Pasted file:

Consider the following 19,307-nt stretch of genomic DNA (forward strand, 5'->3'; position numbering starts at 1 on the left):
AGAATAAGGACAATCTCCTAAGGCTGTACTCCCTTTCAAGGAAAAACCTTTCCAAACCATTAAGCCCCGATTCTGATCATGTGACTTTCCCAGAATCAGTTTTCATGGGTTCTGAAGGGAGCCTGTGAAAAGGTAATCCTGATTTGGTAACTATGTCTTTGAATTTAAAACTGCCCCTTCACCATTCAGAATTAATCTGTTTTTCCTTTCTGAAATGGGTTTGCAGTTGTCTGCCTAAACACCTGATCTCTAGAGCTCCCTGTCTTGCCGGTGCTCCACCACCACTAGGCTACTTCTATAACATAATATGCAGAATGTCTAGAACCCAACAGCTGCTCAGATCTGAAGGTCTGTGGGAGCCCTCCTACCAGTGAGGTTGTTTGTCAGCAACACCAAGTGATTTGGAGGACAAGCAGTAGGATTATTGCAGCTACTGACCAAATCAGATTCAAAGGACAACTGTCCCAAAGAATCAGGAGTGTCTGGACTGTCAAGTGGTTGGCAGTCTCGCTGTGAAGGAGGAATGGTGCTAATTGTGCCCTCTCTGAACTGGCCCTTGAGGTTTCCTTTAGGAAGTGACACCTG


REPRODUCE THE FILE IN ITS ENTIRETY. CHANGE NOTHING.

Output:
Consider the following 19,307-nt stretch of genomic DNA (forward strand, 5'->3'; position numbering starts at 1 on the left):
AGAATAAGGACAATCTCCTAAGGCTGTACTCCCTTTCAAGGAAAAACCTTTCCAAACCATTAAGCCCCGATTCTGATCATGTGACTTTCCCAGAATCAGTTTTCATGGGTTCTGAAGGGAGCCTGTGAAAAGGTAATCCTGATTTGGTAACTATGTCTTTGAATTTAAAACTGCCCCTTCACCATTCAGAATTAATCTGTTTTTCCTTTCTGAAATGGGTTTGCAGTTGTCTGCCTAAACACCTGATCTCTAGAGCTCCCTGTCTTGCCGGTGCTCCACCACCACTAGGCTACTTCTATAACATAATATGCAGAATGTCTAGAACCCAACAGCTGCTCAGATCTGAAGGTCTGTGGGAGCCCTCCTACCAGTGAGGTTGTTTGTCAGCAACACCAAGTGATTTGGAGGACAAGCAGTAGGATTATTGCAGCTACTGACCAAATCAGATTCAAAGGACAACTGTCCCAAAGAATCAGGAGTGTCTGGACTGTCAAGTGGTTGGCAGTCTCGCTGTGAAGGAGGAATGGTGCTAATTGTGCCCTCTCTGAACTGGCCCTTGAGGTTTCCTTTAGGAAGTGACACCTG